“From Outsider to Participant: Developmentally Disabled Dialogue in Socially Engaged Art,” Museums and Social Issues: A Journal of Reflective Discourse, Volume 9, No. 2, October, 2014.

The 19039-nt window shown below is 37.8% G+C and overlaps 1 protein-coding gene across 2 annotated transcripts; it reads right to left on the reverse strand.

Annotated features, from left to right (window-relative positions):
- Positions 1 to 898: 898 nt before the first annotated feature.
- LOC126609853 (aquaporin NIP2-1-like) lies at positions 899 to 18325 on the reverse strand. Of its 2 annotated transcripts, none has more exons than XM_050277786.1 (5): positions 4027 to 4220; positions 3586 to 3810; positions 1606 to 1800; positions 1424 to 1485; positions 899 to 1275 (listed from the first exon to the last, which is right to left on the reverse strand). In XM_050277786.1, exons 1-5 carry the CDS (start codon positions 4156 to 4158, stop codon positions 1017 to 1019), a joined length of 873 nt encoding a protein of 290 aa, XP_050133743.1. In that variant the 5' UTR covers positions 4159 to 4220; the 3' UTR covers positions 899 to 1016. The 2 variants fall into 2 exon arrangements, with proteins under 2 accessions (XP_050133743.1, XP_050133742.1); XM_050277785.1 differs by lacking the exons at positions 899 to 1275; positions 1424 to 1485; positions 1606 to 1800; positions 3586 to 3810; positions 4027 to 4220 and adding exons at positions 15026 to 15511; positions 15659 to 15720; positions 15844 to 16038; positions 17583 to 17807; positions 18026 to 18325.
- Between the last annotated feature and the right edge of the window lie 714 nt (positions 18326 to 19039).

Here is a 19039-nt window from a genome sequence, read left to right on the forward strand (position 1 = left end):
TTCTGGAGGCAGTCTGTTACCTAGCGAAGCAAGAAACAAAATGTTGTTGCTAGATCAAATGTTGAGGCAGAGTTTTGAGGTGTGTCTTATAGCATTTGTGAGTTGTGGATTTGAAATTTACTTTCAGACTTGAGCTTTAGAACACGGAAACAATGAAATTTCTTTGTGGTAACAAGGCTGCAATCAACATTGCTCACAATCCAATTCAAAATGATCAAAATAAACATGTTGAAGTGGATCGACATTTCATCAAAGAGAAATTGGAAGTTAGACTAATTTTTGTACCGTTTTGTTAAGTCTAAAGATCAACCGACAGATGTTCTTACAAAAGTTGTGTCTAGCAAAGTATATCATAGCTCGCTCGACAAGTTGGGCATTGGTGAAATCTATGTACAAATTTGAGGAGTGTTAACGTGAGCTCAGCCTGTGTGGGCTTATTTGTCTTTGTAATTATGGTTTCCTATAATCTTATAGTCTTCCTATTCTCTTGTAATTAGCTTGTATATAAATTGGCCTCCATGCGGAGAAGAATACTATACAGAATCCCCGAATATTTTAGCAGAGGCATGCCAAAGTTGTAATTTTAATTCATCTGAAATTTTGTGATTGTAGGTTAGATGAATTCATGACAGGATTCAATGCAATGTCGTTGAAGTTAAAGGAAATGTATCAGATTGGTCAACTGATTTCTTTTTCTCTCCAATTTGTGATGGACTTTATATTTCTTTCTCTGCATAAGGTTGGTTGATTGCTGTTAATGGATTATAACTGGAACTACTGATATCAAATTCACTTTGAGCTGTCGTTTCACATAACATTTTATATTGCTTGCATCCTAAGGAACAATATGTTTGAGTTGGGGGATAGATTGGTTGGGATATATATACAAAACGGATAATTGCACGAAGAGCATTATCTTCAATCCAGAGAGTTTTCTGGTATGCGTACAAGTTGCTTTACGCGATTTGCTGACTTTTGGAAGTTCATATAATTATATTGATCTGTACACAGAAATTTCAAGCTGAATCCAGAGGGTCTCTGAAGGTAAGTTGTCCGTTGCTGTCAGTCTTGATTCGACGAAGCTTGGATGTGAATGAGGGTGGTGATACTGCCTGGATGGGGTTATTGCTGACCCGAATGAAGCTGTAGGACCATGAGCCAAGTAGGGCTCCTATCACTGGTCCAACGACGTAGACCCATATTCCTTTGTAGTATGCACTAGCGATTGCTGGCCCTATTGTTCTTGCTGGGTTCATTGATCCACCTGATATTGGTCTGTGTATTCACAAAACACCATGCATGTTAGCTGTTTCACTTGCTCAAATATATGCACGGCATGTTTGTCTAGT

How can the museum incorporate the voice of the developmentally disabled artist? How can the very idea of dialogue be reconsidered through the interactions that the museum curator might develop with artists that have atypical cognitive abilities? I trace these questions through an examination of a video and the circumstances around it, entitled CREATE: The Artists Are Present (2011), which showcases a series of interviews with developmentally disabled artists from Creative Growth in Oakland, Creativity Explored in San Francisco and National Institute for Art and Disability (NIAD) in Richmond, California. The interviews were conducted by self-identifying physically disabled artists as a reaction against the lack of self-representation of the interviewed artists in the large-scale exhibition, CREATE (2011), co-curated by Lawrence Rinder, Director of the Berkeley Art Museum and Pacific Film Archives (BAMPF), California, and Matthew Higgs, Director of White Columns, New York. This paper argues that the very nature of artist/curator dialogue and socially engaged art practices in the museum can be deepened and enriched by much more variegated forms of communication amongst those typically occupying the margins.